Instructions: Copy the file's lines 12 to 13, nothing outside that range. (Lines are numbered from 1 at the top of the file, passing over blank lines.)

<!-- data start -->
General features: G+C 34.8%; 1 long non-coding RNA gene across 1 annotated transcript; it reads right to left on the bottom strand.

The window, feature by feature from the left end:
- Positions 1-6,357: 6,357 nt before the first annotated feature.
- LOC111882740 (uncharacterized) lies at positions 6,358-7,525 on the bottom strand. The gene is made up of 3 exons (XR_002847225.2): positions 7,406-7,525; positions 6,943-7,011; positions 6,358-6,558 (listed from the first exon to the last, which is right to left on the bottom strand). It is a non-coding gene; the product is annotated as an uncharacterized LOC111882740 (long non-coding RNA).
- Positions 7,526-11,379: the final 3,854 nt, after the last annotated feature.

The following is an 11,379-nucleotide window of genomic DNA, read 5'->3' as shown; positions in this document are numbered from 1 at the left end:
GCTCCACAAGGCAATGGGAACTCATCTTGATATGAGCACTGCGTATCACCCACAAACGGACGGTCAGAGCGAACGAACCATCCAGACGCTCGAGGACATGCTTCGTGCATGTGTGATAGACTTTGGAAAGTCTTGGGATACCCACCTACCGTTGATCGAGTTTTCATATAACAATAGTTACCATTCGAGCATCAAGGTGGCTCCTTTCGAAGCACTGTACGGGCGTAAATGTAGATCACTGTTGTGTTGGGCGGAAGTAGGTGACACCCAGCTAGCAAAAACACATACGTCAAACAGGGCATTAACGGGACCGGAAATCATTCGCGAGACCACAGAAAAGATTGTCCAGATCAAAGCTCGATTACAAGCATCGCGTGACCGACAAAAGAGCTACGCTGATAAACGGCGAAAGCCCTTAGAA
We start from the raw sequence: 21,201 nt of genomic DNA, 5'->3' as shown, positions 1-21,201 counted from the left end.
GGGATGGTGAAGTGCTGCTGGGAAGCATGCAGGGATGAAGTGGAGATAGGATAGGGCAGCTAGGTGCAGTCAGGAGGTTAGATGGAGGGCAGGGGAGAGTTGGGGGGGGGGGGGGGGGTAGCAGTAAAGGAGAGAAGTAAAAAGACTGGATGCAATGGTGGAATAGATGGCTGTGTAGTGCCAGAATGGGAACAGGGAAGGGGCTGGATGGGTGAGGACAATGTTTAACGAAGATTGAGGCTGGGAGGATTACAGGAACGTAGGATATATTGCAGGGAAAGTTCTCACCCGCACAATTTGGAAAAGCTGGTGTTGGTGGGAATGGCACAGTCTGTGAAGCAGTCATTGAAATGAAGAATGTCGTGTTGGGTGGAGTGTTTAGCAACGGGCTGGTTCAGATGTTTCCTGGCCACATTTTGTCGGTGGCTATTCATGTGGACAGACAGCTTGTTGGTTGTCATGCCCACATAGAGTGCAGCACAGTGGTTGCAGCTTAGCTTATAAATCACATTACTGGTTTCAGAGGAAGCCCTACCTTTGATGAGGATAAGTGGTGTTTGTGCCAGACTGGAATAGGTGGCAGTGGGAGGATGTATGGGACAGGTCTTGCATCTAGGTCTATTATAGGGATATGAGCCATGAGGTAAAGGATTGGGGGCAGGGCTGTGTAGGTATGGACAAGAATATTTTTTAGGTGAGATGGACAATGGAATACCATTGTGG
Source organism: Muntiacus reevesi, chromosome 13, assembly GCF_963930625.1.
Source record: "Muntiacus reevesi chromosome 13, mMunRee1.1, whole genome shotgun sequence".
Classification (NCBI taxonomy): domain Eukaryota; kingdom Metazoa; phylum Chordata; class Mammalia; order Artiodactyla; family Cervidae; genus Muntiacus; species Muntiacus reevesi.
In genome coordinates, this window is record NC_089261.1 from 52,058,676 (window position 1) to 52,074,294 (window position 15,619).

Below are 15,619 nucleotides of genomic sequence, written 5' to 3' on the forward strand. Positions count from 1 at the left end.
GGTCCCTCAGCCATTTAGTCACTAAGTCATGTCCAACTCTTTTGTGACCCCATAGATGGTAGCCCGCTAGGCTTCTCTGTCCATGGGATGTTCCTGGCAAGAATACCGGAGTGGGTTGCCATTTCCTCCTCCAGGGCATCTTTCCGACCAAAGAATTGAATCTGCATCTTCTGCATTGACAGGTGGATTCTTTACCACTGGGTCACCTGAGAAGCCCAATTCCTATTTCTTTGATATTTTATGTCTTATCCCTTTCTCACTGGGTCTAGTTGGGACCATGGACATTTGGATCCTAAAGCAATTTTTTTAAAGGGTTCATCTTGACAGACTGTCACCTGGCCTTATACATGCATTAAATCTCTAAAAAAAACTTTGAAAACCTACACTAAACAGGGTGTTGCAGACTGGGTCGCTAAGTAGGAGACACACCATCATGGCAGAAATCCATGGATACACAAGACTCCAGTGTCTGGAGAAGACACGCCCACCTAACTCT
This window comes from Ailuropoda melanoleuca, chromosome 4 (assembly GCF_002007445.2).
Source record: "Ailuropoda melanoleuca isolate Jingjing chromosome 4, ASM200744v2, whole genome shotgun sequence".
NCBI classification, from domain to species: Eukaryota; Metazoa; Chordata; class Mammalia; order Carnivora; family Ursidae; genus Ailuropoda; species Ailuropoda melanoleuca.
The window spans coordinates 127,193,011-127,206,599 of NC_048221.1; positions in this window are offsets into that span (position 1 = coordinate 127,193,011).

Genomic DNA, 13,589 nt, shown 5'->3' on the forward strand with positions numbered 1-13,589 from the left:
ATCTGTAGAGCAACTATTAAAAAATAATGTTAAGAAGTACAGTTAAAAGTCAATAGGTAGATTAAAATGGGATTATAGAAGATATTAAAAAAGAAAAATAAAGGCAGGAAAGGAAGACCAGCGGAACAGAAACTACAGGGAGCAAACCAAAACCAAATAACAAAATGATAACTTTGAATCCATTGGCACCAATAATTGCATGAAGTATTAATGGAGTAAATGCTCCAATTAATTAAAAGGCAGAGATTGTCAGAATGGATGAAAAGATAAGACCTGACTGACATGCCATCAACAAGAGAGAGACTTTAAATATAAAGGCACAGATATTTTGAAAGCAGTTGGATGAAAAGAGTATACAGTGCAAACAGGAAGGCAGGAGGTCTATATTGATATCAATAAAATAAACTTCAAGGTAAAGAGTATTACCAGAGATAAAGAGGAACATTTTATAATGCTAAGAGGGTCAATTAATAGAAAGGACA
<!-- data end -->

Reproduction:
Classification (NCBI taxonomy): domain Eukaryota; kingdom Metazoa; phylum Chordata; class Mammalia; order Artiodactyla; family Cervidae; genus Muntiacus; species Muntiacus reevesi.
In genome coordinates, this window is record NC_089261.1 from 52,058,676 (window position 1) to 52,074,294 (window position 15,619).